Author: Mike Halford

Steve Yzerman

Tire pump? Yzerman says Toews is ‘bigger, stronger, better’ than he was


TAMPA — In 2011, Roberto Luongo and Tim Thomas brought tire pumping to the forefront at the Stanley Cup Final.

Four years later, the practice may be back in vogue.

During Tuesday’s media availability, Lightning GM Steve Yzerman was effusive in his praise for Chicago captain Jonathan Toews, claiming Toews is the superior player of the two.

“The reality is Jonathan’s bigger, stronger, better,” Yzerman said. “He just is. He’s just a tremendous all-around player, great person.

“Over the course of my career my play evolved and through Scotty Bowman. The way he wanted our team to play, we all became more defensive-minded players, more well-rounded players. Jonathan’s been that from day one.”

The Yzerman-Toews comparisons are nothing new (Chris Chelios noted it a while back): No. 19s, Canadians, centers, top-five draft picks (Yzerman fourth overall, Toews third) with each having won Stanley Cups, Olympic gold medals, Selke and Conn Smythe awards.

Yzerman’s point, however, is interesting. The knock on him prior winning the Cup in ’97 was that he didn’t have the complete game necessary to lead the Red Wings to a championship; Yzerman broke into the NHL as an offensive player, a scorer by trade, and his early point totals (155 points in 1988-89, remember) reflected as much.

Toews, meanwhile, isn’t the same offensive dynamo — he’s never broke the 80-point plateau — but attained playoff success far quicker than Stevie Y. Toews was a captain before he turned 21 and Stanley Cup winner before he was 23, whereas Yzerman didn’t hoist Lord Stanley’s Mug until he was 32.

That said… it’s Steve freaking Yzerman.

A first-ballot Hall of Famer and three-time Cup winner, Yzerman is now regarded as one of the greatest leaders in NHL history. He was the longest-serving captain of any team in North American major league sports upon retiring, and is an icon in Detroit. That reputation of winning has extended to his front office work, where he’s led Tampa Bay to an Eastern Conference and Stanley Cup Final in just five years on the job.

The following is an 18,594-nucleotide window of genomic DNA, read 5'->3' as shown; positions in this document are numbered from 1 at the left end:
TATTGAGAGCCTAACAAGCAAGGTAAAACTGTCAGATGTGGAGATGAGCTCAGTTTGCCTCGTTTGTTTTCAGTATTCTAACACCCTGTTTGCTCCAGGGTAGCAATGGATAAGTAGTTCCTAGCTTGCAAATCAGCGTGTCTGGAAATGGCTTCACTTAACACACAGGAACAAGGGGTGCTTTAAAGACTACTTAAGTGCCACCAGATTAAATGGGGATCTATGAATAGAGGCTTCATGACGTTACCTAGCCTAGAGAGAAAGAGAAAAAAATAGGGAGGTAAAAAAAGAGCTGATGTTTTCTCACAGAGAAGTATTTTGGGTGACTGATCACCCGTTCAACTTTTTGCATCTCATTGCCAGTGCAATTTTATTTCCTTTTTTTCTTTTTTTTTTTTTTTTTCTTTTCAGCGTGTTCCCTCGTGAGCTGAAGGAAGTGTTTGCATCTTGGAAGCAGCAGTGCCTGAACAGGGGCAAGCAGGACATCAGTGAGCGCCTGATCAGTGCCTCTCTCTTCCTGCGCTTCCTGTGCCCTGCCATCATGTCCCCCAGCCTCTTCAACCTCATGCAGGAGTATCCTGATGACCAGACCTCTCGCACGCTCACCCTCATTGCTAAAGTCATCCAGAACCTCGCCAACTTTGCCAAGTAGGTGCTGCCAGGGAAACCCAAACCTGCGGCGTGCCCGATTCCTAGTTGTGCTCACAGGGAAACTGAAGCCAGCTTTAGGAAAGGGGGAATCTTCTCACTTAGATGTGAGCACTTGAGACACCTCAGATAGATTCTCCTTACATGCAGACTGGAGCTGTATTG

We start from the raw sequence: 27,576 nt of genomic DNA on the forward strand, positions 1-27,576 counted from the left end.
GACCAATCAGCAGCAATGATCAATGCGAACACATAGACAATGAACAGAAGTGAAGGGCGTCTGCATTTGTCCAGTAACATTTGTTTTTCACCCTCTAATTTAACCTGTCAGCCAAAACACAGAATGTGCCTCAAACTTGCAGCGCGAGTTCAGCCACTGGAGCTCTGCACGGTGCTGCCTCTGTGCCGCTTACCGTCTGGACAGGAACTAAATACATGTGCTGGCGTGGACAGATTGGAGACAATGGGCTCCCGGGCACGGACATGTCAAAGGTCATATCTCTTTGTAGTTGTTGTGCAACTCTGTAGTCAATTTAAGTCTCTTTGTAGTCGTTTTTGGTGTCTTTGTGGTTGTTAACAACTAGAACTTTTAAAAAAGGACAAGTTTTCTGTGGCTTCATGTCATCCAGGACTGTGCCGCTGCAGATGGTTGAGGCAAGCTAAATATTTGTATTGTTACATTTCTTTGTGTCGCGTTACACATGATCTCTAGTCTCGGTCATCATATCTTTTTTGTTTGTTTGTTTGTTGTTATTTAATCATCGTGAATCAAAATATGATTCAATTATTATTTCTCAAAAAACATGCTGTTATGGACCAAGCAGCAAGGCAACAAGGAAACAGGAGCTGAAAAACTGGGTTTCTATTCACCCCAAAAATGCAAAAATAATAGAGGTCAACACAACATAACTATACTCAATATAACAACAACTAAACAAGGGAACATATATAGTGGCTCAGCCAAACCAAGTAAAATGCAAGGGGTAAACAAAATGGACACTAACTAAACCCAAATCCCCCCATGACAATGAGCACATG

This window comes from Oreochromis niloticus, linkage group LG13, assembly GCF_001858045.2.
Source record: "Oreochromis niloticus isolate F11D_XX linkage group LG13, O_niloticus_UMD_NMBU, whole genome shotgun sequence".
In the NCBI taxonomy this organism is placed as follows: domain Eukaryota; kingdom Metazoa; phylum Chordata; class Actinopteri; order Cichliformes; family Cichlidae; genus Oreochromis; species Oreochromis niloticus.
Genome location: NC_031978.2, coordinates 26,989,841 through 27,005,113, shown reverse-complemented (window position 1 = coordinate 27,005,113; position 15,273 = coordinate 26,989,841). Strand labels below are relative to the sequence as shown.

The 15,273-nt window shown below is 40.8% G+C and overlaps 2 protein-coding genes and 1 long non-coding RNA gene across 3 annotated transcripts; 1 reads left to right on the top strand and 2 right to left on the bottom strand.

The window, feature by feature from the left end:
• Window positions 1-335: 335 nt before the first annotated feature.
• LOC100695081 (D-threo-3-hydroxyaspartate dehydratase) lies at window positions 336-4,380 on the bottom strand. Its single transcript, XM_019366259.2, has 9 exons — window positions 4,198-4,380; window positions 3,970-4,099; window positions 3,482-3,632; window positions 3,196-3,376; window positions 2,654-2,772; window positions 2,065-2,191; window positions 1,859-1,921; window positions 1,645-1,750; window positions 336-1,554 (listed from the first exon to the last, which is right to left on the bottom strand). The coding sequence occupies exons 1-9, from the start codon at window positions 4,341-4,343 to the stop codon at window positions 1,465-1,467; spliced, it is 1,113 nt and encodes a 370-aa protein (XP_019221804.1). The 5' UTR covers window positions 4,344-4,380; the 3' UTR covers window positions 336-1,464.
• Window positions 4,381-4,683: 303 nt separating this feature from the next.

And this could be why he said what he did today.

Yzerman’s a shrewd guy, and knows how to work the media. The quiet, humble, aw-shucks-he’s-better-than-me routine fits into the narrative that many have written already, where the Bolts are the young, inexperienced, new kids on the block, underdogs against a Chicago team that’s been here before, done this before and is now looking to win a third Cup in the last five years.

To wit, I asked veteran Tampa forward Brenden Morrow — at 36, one of the few guys in this series to play against both Yzerman and Toews — what he thought of his GM’s remarks.

“They’re both competitors, but that’s just Steve being Steve,” Morrow said, smiling. “He’s a very modest and humble guy.

“He was a pretty special player.”

Video: Does Bishop, the tallest goalie in NHL history, mark ‘wave of the future’ in net?

Ben Bishop

He’s 6-foot-7 off skates and nearly 6-foot-10 with ’em on, earning him the (pretty apt) nickname “Big Ben.”

We’re talking, of course, about Tampa Bay goalie Ben Bishop, who over the last two seasons has gone from the answer to a trivia question to one of the league’s most dominant shot-stoppers; after last year’s Vezina finalist nod, Bishop is now playing in his first-ever Stanley Cup Final.